Office Space: Alex Hernández-Siegel, Director of the Office of Student Diversity and Inclusion
The way a person decorates can say a lot about them. In the Office Space series, we go beyond the résumé and get to know York College faculty and staff members through the objects they like to keep close.
Alex Hernández-Siegel is passionate about his heritage. He makes it a priority to encourage diversity and inclusion and enjoys learning about other cultures. He deeply appreciates nature and our country’s national parks. All of these passions are reflected in items on display in his office.
1. Painted Rock
This has a countryside scene and shows a flamboyan tree in the mountains of Puerto Rico. Hernández-Siegel’s family is from Puerto Rico, and he says, “This flamboyan tree is often a symbol of Puerto Rican pride and the homeland. My mother was born in Barceloneta, Puerto Rico.”
2. New Orleans Saints sweatshirt
Hernández-Siegel is from Lancaster. He only started following football once he was living in New England, so of course, he says, “I am a Patriots fan (sorry, Eagles and Steelers fans).” He is also a Saints fan since he worked in New Orleans during the summers of his college years at Millersville University for a family friend who ran an agency located in Mid-City New Orleans that assisted people who suffered head trauma/injuries. Hernández-Siegel lived downtown near the Superdome where the Saints play.
3. Matryoshka Doll
This was purchased during his visit to Moscow in 1987 during the days of the Soviet Union. When he graduated from Manheim Central High School, a group of alumni were invited on a school-sponsored trip to visit the Soviet Union, where he purchased this Matryoshka doll in a shop near the Kremlin.
4. My Wife's Muslim Prayer Beads
Hernández-Siegel’s wife is originally from Mogadishu, but her family fled the civil war there in the 1990s and she spent most of her life in Minneapolis, where the largest community of Somalis in the United States live. These brown prayer beads have the names of Allah and Muhammad. Hernández-Siegel says he has learned a great deal about Islam through her and the similarities to his own Christian upbringing–overall, the similarities among the People of the Book, as Muslims say.
5. Two books: America's Wonderlands (National Parks) and College in a Yard II with essays from Harvard undergraduate alumni
His music teacher, who started him on the bassoon when he was 11 years old, was a big national park fan. He gave Hernández-Siegel America’s Wonderlands that got him hooked on visiting our country's national parks. His favorites are Mesa Verde in Colorado, Denali in Alaska, and Death Valley in California.
College in a Yard II is a book he randomly found at the library at Franklin and Marshall College when he was a junior in high school. He purchased it at a book shop in Hanover, New Hampshire, a few years later. It contains the reflective essays of Harvard alumni over the years (like JFK), and it inspired him to succeed in college and to value the importance of friendships we form during our college years. He had no idea that one day he would earn a graduate degree from Harvard and it would be a life-changing experience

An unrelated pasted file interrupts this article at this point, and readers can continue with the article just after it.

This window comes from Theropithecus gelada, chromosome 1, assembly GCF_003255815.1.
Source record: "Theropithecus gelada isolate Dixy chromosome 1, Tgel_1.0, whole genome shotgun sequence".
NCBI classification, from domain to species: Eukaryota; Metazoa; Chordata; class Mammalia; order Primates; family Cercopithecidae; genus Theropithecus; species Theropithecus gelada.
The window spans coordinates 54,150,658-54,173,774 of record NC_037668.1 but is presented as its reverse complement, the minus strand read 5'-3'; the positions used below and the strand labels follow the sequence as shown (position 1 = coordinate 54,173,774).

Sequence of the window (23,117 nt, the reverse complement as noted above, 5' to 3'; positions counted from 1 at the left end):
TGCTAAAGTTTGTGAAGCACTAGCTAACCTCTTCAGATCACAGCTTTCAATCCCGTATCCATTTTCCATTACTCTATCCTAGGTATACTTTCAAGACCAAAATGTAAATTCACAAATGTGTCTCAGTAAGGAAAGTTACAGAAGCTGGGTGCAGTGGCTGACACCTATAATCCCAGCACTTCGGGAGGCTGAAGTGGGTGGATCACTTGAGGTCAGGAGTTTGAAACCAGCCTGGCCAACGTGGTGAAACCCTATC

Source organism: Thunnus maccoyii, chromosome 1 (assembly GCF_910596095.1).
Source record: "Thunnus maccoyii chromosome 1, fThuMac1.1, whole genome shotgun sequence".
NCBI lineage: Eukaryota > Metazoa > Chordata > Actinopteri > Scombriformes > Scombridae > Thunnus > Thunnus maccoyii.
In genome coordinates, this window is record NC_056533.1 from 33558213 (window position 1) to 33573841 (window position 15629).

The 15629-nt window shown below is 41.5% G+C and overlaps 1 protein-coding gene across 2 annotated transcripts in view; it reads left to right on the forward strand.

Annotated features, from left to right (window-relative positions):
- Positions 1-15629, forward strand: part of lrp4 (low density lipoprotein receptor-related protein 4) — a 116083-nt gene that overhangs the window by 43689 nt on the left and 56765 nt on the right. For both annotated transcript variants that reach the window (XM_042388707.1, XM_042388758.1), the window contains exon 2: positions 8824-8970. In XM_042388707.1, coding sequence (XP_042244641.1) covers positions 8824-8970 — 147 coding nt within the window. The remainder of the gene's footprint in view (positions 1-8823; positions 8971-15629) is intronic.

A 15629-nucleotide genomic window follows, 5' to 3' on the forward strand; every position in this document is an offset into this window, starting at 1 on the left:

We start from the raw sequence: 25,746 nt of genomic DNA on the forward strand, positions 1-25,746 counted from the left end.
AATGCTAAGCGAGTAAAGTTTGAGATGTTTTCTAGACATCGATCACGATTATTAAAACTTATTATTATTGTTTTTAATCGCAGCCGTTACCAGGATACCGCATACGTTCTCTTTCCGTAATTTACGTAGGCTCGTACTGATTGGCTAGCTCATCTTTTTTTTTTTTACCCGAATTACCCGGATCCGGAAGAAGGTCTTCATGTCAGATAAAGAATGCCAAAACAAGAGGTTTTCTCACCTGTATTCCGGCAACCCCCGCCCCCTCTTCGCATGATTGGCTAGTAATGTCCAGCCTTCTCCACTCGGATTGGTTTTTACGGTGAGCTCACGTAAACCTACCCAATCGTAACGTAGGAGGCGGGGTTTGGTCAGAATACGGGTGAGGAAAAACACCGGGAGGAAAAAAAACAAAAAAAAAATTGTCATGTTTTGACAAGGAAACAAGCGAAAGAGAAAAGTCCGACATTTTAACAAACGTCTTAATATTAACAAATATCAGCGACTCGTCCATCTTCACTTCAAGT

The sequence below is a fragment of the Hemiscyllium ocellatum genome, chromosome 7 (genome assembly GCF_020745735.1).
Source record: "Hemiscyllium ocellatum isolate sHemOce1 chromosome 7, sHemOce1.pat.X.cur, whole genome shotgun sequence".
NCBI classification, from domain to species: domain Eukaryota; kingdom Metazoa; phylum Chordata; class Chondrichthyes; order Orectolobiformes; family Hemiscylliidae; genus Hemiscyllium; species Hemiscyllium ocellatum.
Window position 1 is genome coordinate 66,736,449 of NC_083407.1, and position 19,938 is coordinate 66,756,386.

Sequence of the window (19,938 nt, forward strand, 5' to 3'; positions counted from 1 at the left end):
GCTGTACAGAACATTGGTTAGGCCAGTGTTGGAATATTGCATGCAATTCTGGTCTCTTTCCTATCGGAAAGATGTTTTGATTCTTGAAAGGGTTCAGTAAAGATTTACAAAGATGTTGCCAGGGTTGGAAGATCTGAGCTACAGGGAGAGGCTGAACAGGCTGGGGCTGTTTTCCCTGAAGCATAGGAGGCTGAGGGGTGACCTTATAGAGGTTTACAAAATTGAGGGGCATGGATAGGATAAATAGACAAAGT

6. A wooden manatee from Iquitos, Peru
Hernández-Siegel had waited years to finally visit Peru since he became fascinated by Machu Picchu and the Amazon rainforest when he was a child. He is also a fan of manatees, which are found in places like Puerto Rico and Florida, but he says they are different species depending on where you go. He thinks they are such gentle and curious creatures and are also found in the Peruvian Amazon, where they are much smaller than the ones found further north in the hemisphere. He purchased this little manatee made of a wood found in the Amazon in Iquitos, Peru, a fascinating jungle city where you can only arrive by plane or boat. No roads go in or out of the urban area.
Hernández-Siegel is a graduate of Millersville University of Pennsylvania with a B.A. in Cultural Anthropology. He earned a Master’s degree in Cultural Studies at Dartmouth College and a Master’s in Education from Harvard University in a joint program between the Harvard Graduate School of Education and Harvard Divinity School in theology and higher education administration. He served as Director of the Office of Student Diversity and Inclusion Services at the University of St. Thomas in St. Paul, Minnesota, prior to his arrival at York College. He was responsible for directing support programs and advising for students of color and the LGBTQ+ student population at the university, as well as institutional change initiatives. Before St. Thomas, he was the Chaplain and Associate Dean of students at Colorado College, where he led the spiritual life and interfaith programs for undergraduates. He served in the administration at Harvard University for seven years as the Mennonite chaplain for the University, Director of Academic and Diversity Programs for Genomics Training at Harvard Medical School, and with Professor Diana Eck’s Pluralism Project at Harvard, which conducts research and programs regarding religious diversity in the United States. He also served as Assistant Dean of Student Life and advisor to Latino/Latina students at Dartmouth College.